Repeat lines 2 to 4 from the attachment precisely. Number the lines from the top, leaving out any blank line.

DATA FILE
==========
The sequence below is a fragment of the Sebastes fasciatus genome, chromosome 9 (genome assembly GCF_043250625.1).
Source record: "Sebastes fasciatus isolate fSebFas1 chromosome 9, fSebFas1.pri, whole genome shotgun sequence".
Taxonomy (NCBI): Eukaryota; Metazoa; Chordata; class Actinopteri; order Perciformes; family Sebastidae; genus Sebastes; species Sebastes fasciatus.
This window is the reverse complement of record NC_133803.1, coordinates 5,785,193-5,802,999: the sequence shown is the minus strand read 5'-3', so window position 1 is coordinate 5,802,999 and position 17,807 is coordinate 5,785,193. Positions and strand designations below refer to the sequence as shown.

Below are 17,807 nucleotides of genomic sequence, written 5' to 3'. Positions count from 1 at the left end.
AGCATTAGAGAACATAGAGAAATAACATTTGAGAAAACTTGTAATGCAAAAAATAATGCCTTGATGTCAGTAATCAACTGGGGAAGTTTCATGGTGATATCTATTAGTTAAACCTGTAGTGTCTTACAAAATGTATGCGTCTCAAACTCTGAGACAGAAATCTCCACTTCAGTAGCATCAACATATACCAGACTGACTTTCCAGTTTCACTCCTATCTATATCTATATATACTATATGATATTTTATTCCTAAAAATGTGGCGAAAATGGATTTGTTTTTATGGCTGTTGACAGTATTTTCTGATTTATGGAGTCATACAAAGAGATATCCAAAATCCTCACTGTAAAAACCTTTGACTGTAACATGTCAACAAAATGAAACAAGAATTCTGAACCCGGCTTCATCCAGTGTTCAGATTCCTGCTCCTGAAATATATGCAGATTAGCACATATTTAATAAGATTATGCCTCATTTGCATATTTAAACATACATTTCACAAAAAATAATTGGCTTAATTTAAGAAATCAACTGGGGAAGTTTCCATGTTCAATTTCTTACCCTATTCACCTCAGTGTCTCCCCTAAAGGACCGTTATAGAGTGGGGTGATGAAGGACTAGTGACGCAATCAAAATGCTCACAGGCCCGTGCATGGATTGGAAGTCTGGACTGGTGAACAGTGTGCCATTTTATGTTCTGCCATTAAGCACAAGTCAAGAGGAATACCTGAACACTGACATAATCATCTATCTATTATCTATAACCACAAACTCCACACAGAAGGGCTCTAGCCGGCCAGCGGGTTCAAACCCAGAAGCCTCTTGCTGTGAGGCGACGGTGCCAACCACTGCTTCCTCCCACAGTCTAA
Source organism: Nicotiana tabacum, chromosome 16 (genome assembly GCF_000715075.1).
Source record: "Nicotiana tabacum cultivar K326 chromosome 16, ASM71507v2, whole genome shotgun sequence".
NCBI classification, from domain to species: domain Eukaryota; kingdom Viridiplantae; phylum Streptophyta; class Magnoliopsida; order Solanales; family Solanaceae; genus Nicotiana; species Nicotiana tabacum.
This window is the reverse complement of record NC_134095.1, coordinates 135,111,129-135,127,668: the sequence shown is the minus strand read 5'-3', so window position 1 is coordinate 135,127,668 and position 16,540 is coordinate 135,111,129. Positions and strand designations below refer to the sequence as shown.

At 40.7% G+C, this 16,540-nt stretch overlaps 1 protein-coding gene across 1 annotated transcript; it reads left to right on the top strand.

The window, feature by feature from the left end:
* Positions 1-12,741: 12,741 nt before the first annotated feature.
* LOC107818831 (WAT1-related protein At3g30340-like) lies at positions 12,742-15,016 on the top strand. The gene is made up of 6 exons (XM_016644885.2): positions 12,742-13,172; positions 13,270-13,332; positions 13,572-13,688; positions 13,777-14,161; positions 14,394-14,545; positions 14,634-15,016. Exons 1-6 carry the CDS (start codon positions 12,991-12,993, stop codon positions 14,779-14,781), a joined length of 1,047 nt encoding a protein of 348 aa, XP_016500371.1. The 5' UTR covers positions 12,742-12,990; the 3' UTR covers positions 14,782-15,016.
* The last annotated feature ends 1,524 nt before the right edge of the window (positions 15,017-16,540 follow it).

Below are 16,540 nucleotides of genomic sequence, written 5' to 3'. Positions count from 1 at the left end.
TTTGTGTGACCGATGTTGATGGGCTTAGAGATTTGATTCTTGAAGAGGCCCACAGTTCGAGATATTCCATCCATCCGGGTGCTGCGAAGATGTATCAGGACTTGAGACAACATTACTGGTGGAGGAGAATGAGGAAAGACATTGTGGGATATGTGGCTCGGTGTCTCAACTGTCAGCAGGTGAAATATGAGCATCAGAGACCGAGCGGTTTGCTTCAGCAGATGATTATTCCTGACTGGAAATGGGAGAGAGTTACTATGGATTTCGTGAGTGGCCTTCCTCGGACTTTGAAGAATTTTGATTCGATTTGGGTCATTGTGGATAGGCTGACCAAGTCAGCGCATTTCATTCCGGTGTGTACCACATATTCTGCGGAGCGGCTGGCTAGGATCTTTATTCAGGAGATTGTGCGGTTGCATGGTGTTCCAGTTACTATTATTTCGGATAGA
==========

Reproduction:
Source record: "Sebastes fasciatus isolate fSebFas1 chromosome 9, fSebFas1.pri, whole genome shotgun sequence".
Taxonomy (NCBI): Eukaryota; Metazoa; Chordata; class Actinopteri; order Perciformes; family Sebastidae; genus Sebastes; species Sebastes fasciatus.
This window is the reverse complement of record NC_133803.1, coordinates 5,785,193-5,802,999: the sequence shown is the minus strand read 5'-3', so window position 1 is coordinate 5,802,999 and position 17,807 is coordinate 5,785,193. Positions and strand designations below refer to the sequence as shown.